Friday I took the day off due to work and family commitments, but by Saturday I was right back on schedule. Kelly got a jump on me Saturday morning and took the AM shift for herself. That was okay by me as our daughter awoke us near 5 AM and was not interested in fulfilling our wish of sleep. By mid-morning I was itching to get outside and as I was prepping to hit the roads of Cumberland and my wife was getting the kids ready to help her run chores out of the house, my son decided he had had enough with wakefulness and really wanted his bed. So...I was called back in to hang out with my son as he napped. My wife and I had a date planned for later in the day through the evening, my only option was the treadmill. So downstairs I went. I love the treadmill. I really do. But when you have your sights set on an outdoors run, it is hard to run on a belt.

Anyhow, I started the run planning on doing only 12 miles. The plan was to run an easy first five miles, pick it up for the next 5, and cruise in the last 2. What actually happened was I ran an easy 5, a hard 7 at about a 7:15 pace, an then another surprise 6 at about a 7:35-7:40 pace, for a total run of 18 miles. After the first 12 I jumped off the treadmill to check on my son, who routinely naps a couple hours at a pop, and when I discovered he was still happily asleep and I had nothing better to do, I kept going. The run felt great and today I had no after effects. My ramp up to this distance has been less than ideal but my consistency has been good and my strength is high, so I felt okay going this distance. And tonight I got in another easy 5-miler to stretch things out and I felt good.

Saturday's stats: Treadmill / 18 miles / 2:17:00 / 7:36 mile

Other great news. I booked my airfare to California to fulfill my pacing duties for Jamie Anderson. I am all set to arrive in San Jose, CA to meet my best bud Danny, who lives out there, and we are going to head over to Yosemite or some other natural wonder blessed by God out West for a couple days before the race. I am then heading home on a red eye Monday night. I am really looking forward to this trip and feel absolutely honored and blessed than Jamie chose me to help him. Other good news. I am now an official registrant in the 2008 edition of the Vermont 100. Please note: my name has been misspelled for the second year in a year. Last year the VT 100 crew listed me as Stephens Wells, which really tripped the announcer at the awards banquet. This year I am Stphen Wells, so I guess I have a little Swedish or other Norther European thing going on. I think I will try getting that corrected.
Finally, I am thinking of adding a race to schedule: the Eastern States 20-miler on Sunday, March 30th. If anyone would like to join me, let me know.

Tuesday, March 4, 2008

No Fat Ass

Sunday I awoke hopeful for a great run at Bradbury partaking in the Trail Monster Running Fat Ass 50K. My plans were to do 2 of the 3 10.5 mile loops. My stomach was aching when I rolled out of bed and was no better when I got to the run site. I stood around with all my running buddies, old and new, hoping that the food I took in would somehow ease my stomach. No such luck. The stomach got worse, I wished everyone well as the run started, and I limped home. The roads in Maine after a tough winter are not kind on sour stomachs, thanks to all the great frost heaves. When I got home I laid on the couch and was a permanent fixture there pretty much until this morning. And this is what all my daycare money goes to...

Check out the Trail Monster Running blog for some great links to race reports from the Fat Ass.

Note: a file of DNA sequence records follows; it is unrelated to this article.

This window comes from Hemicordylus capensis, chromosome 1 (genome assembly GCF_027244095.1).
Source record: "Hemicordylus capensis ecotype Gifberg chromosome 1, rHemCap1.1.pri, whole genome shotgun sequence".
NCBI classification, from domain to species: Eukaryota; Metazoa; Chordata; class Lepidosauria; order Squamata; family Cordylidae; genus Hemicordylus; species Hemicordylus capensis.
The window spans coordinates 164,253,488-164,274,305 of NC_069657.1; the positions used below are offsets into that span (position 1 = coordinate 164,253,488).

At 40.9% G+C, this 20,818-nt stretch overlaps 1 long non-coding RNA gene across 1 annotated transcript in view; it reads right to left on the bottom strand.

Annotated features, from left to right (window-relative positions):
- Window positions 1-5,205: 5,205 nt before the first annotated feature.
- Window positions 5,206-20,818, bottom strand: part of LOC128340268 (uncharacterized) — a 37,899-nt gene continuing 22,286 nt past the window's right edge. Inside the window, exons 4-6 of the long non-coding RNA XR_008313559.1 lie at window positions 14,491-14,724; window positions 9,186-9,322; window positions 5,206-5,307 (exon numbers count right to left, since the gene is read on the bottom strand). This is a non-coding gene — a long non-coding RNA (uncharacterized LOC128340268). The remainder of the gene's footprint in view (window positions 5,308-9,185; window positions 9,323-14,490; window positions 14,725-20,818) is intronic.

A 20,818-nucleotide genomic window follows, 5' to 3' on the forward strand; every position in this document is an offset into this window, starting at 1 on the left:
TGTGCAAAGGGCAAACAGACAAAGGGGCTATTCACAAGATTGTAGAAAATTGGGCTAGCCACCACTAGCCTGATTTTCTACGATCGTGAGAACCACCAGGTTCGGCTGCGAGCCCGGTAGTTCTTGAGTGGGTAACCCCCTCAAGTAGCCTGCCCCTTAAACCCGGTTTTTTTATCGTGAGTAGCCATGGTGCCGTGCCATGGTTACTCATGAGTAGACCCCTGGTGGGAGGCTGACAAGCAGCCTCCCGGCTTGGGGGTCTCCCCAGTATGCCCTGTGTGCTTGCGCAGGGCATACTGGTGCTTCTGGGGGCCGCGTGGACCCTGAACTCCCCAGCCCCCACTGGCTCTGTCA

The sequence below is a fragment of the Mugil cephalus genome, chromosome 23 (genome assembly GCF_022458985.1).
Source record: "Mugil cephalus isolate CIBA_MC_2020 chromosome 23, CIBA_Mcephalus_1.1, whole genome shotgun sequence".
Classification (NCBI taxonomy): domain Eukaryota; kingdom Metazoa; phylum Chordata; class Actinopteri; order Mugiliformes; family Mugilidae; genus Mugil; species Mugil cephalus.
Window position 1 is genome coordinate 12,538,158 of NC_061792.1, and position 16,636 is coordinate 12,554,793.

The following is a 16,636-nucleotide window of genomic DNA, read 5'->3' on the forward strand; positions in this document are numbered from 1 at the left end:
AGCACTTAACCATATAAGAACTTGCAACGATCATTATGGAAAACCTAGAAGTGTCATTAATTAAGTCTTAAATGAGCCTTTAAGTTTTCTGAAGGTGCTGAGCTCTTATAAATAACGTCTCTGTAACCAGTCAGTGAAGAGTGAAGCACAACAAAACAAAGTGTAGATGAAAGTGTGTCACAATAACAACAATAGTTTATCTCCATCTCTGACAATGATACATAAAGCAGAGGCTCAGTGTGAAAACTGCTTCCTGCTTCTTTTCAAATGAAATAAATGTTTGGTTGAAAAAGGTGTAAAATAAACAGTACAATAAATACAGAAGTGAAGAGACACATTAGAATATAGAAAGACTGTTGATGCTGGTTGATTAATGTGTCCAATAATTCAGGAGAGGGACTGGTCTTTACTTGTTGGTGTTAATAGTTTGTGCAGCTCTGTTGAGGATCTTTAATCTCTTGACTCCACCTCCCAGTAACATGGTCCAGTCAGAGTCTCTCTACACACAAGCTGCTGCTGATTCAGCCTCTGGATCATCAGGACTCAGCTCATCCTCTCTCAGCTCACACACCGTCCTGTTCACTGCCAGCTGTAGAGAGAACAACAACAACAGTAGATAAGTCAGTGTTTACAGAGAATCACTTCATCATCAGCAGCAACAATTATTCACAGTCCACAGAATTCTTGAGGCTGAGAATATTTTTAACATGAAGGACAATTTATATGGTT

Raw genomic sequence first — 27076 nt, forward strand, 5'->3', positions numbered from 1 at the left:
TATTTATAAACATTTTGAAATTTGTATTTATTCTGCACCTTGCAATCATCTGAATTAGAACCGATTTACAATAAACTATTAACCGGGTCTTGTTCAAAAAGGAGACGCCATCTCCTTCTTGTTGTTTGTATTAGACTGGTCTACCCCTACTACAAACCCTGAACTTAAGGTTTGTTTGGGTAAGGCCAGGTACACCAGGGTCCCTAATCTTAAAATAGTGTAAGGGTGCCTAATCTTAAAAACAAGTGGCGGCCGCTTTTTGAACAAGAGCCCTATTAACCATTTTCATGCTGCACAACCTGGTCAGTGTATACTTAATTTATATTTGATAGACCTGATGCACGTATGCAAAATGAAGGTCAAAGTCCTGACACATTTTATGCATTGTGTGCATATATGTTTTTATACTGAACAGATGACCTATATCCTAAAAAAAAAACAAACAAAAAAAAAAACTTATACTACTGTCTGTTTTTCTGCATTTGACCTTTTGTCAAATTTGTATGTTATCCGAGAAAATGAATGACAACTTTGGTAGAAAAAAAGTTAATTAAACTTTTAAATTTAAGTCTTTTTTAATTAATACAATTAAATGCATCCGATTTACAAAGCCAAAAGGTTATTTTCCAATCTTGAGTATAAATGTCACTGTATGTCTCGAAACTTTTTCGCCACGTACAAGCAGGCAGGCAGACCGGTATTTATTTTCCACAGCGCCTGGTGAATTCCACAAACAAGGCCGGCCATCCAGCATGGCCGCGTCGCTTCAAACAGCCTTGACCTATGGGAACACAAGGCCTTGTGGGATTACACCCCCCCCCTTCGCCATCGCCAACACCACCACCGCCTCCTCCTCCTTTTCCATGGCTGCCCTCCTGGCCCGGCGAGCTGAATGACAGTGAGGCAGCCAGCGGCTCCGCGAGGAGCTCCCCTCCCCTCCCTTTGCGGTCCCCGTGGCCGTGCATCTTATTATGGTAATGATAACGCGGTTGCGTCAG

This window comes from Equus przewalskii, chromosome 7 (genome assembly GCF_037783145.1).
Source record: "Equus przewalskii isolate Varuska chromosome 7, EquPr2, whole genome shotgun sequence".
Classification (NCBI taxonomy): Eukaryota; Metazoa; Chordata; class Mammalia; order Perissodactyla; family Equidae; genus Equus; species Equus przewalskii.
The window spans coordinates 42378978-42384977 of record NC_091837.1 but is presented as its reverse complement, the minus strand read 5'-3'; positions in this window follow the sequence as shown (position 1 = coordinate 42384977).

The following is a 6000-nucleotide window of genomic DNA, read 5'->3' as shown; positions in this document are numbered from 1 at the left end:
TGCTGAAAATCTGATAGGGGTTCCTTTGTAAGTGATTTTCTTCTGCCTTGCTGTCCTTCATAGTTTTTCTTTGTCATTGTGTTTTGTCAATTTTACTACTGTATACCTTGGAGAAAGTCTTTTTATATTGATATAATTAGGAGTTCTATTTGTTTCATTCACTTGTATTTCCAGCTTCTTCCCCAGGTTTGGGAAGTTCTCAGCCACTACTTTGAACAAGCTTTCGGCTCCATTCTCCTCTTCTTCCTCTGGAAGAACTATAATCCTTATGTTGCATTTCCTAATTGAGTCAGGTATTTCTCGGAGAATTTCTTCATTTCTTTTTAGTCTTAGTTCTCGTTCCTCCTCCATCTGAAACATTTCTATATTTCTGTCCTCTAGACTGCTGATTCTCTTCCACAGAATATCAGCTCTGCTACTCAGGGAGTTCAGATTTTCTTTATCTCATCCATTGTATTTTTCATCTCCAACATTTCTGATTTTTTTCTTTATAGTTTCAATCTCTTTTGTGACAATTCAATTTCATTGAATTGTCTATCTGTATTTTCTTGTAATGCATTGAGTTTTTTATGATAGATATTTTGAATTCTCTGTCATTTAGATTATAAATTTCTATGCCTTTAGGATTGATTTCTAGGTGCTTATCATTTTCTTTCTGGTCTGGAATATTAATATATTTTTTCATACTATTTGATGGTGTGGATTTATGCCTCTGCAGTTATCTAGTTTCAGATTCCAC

Tonight I tested my stomach with a treadmill run. Not my most memorable run. Apparently there are still some unsettled spirits in there that did not want to be disturbed. On the good side, the treadmill is still running.

Stats: Treadmill, 6 miles, 45:40, 7:36 pace, No HR

Other news...I am signing up for the Mount Washington Road Race. Great race, "only one hill", or so the tag line goes. 7.6 miles with 5,000 feet of vertical climb. It is a lottery so wish me luck. Given my luck with lotteries this year, I will need it.

Saturday, March 1, 2008

Road, Treadmill, and hopeful Fat Ass

Friday was a group lunch run at work. The whole gang was there: Jim, Ethan, and Tom. The run started off quick and got quicker (at least for what was supposed to be an easy run). The reason for the quick pace was the topic of conversation. Anytime our conversation centers around politics, drug testing in cycling, or even product merchandising at L.L.Bean, the pace creeps downward. Friday's run started in the low to mid 7s and quickly went sub-7 in the second mile without any of us really noticing. Ethan left us near the 3.5 mile mark to do his interval workout while the other three of us cruised in.

Friday's run stats: Upper Mast Landing, 5.69 miles, 41:35, 7:19/mile, Avg HR 149, Max 172

Today I slept in (awoke at 7 AM, so many may not consider this worthy of the "sleeping in" designation). We had received a pretty good amount of snow overnight and it was still coming down so I stayed in and had breakfast with the family. Around mid-morning I headed out for some shoveling of the snow. Great workout, especially since there is no where easy left to push the snow but over 6-7 feet high snow banks. I love snow, and it is part of the reason we moved up here, and I will love it even more tomorrow if I get out skiing, but I will not mourn it's passing this year. After shoveling I headed in and hit the treadmill. The run went well and all felt good. I am now looking forward to the morning's Trail Monster Running Fat Ass 50K. I am looking at doing 2 of the 3 offered laps, for a 21 mile day. We'll see how well the snowmobilers packed down the trail today and tonight.

Today's run stats: Treadmill, 9.5 miles, 1:14:40, 7:52 pace (seems real memory of the time might be off)